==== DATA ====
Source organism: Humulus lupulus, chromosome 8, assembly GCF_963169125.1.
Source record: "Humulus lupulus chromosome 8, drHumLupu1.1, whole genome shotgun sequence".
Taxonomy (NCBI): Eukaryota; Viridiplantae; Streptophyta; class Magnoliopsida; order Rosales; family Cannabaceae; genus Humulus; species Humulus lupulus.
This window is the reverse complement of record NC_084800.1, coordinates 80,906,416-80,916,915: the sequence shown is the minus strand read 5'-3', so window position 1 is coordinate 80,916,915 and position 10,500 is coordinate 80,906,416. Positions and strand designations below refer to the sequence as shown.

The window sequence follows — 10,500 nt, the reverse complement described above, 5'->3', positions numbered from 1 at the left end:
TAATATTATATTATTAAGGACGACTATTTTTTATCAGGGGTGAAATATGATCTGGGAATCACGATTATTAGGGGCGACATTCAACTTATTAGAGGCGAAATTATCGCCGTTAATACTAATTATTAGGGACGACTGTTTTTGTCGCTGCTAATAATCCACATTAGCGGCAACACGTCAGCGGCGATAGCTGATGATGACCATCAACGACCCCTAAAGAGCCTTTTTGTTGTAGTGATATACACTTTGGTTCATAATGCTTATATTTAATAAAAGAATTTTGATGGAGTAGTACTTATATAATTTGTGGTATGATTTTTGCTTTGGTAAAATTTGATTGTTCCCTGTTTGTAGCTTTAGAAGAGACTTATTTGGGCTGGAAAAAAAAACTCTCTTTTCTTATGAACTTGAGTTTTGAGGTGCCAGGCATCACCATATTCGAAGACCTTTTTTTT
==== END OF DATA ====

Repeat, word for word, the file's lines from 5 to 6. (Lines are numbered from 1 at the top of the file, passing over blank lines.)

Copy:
The window sequence follows — 10,500 nt, the reverse complement described above, 5'->3', positions numbered from 1 at the left end:
TAATATTATATTATTAAGGACGACTATTTTTTATCAGGGGTGAAATATGATCTGGGAATCACGATTATTAGGGGCGACATTCAACTTATTAGAGGCGAAATTATCGCCGTTAATACTAATTATTAGGGACGACTGTTTTTGTCGCTGCTAATAATCCACATTAGCGGCAACACGTCAGCGGCGATAGCTGATGATGACCATCAACGACCCCTAAAGAGCCTTTTTGTTGTAGTGATATACACTTTGGTTCATAATGCTTATATTTAATAAAAGAATTTTGATGGAGTAGTACTTATATAATTTGTGGTATGATTTTTGCTTTGGTAAAATTTGATTGTTCCCTGTTTGTAGCTTTAGAAGAGACTTATTTGGGCTGGAAAAAAAAACTCTCTTTTCTTATGAACTTGAGTTTTGAGGTGCCAGGCATCACCATATTCGAAGACCTTTTTTTT